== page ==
Popular Mechanics (South Africa)

The world’s largest wheeled electric vehicle is a dump truck


WHO SAID electric vehicles can’t do hard labour? Meet Elektro Dumper, the biggest wheeled EV on the planet. eMining AG, a Swiss manufactur­er of smart constructi­on equipment, modified a standard Komatsu HD 605-7 truck, an off-highway vehicle used in quarries and mines, to operate entirely with electric energy. Plus, the thing recharges itself using rocks.

At 9.1 m long, 4.2 m wide, and 4.2 m tall, the ‘eDumper’ isn’t an obvious candidate for electrific­ation. But eMining AG didn’t just paint the stock dump truck green. The company also added a 600 kWh battery pack to the vehicle – enough to power six long-range Tesla Model S cars. Those lithium batteries tack on another 4 000 kg.

Here’s how it works: The eDumper weighs approximat­ely 41 tons and ascends a hill at, say, a 13 per cent grade. On the way back down, it’s now carrying 59 tons of

ore. To rectify that scenario, the truck’s regenerati­ve braking system actually recaptures the energy created by going downhill, refilling the battery’s charge for the next time the truck travels uphill.

For a crash course in regenerati­ve braking, think back to high school physics. Kinetic energy is created through motion, and potential energy is stored because of its placement relative to other objects. You can experience this in petrolpowe­red vehicles, too. The kinetic energy is created by a spark and the ignition, but while rolling down a hill, a vehicle creates more energy due to gravity.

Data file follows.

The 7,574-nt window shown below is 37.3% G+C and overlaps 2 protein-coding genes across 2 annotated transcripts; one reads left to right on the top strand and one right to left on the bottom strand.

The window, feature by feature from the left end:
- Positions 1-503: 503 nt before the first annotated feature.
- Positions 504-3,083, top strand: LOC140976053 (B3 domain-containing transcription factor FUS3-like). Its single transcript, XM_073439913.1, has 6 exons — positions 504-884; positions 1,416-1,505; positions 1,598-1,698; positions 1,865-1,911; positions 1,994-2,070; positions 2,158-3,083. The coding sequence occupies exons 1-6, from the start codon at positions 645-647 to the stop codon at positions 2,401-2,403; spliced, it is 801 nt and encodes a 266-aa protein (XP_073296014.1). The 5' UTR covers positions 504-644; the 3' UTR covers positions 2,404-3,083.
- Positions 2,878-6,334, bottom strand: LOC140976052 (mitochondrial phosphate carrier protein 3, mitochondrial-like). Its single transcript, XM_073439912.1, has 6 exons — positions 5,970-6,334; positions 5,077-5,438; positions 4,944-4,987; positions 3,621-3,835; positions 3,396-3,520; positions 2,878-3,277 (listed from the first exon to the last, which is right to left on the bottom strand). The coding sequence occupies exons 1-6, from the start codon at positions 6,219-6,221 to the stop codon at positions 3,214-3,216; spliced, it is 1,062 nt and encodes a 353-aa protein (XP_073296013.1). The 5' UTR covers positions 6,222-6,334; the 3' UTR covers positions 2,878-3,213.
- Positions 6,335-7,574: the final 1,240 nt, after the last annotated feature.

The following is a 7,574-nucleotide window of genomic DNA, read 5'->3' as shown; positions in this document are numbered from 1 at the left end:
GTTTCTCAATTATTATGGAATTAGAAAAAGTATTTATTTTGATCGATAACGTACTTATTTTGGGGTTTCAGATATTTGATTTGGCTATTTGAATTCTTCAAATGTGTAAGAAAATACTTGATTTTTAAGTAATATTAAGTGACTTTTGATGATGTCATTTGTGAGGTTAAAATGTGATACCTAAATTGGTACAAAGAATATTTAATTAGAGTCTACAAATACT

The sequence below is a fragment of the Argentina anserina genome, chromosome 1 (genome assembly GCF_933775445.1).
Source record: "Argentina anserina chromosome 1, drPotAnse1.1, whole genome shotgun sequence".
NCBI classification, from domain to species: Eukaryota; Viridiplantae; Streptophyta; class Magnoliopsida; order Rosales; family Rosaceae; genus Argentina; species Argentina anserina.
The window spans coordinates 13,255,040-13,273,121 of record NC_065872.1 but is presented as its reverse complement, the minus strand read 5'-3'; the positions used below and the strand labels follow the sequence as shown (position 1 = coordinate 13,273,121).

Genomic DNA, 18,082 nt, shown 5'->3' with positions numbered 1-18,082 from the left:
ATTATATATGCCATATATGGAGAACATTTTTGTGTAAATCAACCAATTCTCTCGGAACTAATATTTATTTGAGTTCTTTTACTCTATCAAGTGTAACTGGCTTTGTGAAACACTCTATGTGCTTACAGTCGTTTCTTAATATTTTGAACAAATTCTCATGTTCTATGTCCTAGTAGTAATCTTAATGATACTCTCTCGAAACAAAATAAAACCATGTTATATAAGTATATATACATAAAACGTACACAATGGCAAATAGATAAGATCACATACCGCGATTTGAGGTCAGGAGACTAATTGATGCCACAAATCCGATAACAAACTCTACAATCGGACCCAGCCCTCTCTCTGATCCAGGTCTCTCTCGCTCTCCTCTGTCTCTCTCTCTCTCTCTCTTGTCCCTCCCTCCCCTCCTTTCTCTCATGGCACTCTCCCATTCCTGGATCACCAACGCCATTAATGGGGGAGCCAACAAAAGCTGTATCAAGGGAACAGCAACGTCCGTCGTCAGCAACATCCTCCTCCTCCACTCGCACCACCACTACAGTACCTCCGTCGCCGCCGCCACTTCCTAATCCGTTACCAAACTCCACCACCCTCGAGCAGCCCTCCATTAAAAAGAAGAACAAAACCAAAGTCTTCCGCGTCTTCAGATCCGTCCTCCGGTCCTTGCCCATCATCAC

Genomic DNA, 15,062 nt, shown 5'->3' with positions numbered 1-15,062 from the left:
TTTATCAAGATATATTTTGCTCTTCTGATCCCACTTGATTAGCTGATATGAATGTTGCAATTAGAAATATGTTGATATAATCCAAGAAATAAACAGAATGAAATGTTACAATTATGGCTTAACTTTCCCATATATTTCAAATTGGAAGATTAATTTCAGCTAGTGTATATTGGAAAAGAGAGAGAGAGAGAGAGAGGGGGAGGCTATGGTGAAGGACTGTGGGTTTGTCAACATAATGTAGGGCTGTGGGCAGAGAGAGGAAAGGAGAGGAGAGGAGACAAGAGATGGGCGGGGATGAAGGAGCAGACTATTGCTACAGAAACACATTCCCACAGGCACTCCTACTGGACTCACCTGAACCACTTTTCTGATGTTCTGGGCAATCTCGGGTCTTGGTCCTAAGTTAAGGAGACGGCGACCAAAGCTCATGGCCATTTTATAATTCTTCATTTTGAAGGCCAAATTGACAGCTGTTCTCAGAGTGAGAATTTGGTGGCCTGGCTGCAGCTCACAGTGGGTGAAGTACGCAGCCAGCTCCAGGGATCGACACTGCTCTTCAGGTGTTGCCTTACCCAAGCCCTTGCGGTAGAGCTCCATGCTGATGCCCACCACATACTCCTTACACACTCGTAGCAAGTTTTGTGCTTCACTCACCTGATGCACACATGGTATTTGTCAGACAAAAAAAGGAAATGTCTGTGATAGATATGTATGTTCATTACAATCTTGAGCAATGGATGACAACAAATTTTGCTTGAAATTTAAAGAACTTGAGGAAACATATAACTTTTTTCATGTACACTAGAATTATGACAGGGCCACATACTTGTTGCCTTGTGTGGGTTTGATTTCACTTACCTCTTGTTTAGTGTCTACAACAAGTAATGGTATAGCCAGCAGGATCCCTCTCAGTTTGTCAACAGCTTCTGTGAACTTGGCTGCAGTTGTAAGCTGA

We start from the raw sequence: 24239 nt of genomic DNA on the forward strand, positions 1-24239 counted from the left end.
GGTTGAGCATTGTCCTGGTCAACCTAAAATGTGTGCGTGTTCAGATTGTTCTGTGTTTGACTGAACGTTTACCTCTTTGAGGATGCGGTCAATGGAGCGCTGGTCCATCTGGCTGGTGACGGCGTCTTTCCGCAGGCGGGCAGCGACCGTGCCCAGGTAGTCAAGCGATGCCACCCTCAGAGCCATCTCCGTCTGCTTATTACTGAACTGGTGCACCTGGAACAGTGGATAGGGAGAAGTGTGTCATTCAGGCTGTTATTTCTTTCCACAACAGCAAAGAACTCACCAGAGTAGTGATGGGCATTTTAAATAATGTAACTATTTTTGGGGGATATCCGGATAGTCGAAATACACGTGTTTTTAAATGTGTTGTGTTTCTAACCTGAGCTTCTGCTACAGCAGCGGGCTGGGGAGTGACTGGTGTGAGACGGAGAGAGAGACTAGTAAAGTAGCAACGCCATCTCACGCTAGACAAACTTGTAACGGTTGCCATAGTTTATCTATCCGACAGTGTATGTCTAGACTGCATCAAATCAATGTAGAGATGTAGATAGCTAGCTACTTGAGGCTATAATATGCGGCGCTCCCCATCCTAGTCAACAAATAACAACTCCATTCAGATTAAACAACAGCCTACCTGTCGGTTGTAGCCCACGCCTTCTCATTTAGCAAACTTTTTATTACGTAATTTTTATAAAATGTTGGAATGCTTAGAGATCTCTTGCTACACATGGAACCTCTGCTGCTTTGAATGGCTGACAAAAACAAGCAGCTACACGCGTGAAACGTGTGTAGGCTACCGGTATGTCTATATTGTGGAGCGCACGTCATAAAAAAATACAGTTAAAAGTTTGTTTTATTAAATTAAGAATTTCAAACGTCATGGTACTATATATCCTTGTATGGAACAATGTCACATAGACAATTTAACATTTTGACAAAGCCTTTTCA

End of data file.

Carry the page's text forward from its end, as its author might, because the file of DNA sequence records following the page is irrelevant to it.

Regenerati­ve braking, then, takes kinetic energy and transforms it into electrical potential energy that is stored back in the battery. Other factors – the truck’s weight, load, vertical position, and gravitatio­nal pull – dictate how much energy can be transforme­d and stored.

The same process is used in a few other electric vehicles, such as the Honda Clarity plug-in hybrid.

‘Rock trucks’ such as the Komatsu HD 605-7 haul marlstone, a type of lime-rich mudstone readily found in the sides of Swiss mountains. The cement trade relies on this raw material – these trucks transport it directly to their factories.

While the eDumper can go days without charging, an eMining AG rep says the truck still needs a good jolt from time to time if you put it through a rigorous workout. Frequently hitting the brakes, for example, may take up too much energy due to the mechanical parts moving.

While EVs are quickly proliferat­ing throughout the US, the serious work in the trades is still done by gas-guzzling diesel engines. And according to the World Economic Forum, an internatio­nal organisati­on for public-private cooperatio­n, heavy industry and transport will account for around 15.7 gigatons of carbon emissions by 2050, if left unchecked.

The eDumper is a good start, but it isn’t just a science experiment – it’s already hauling tons of rocks from a quarry on the slopes of the Chasseral to the Ciments Vigier SA cement factory near the Swiss town of Biel.

The eDumper’s tyres alone are more than
1.8 m tall.
/ BY COURTNEY LINDER / The eDumper’s tyres alone are more than 1.8 m tall.

Newspapers in English

Newspapers from South Africa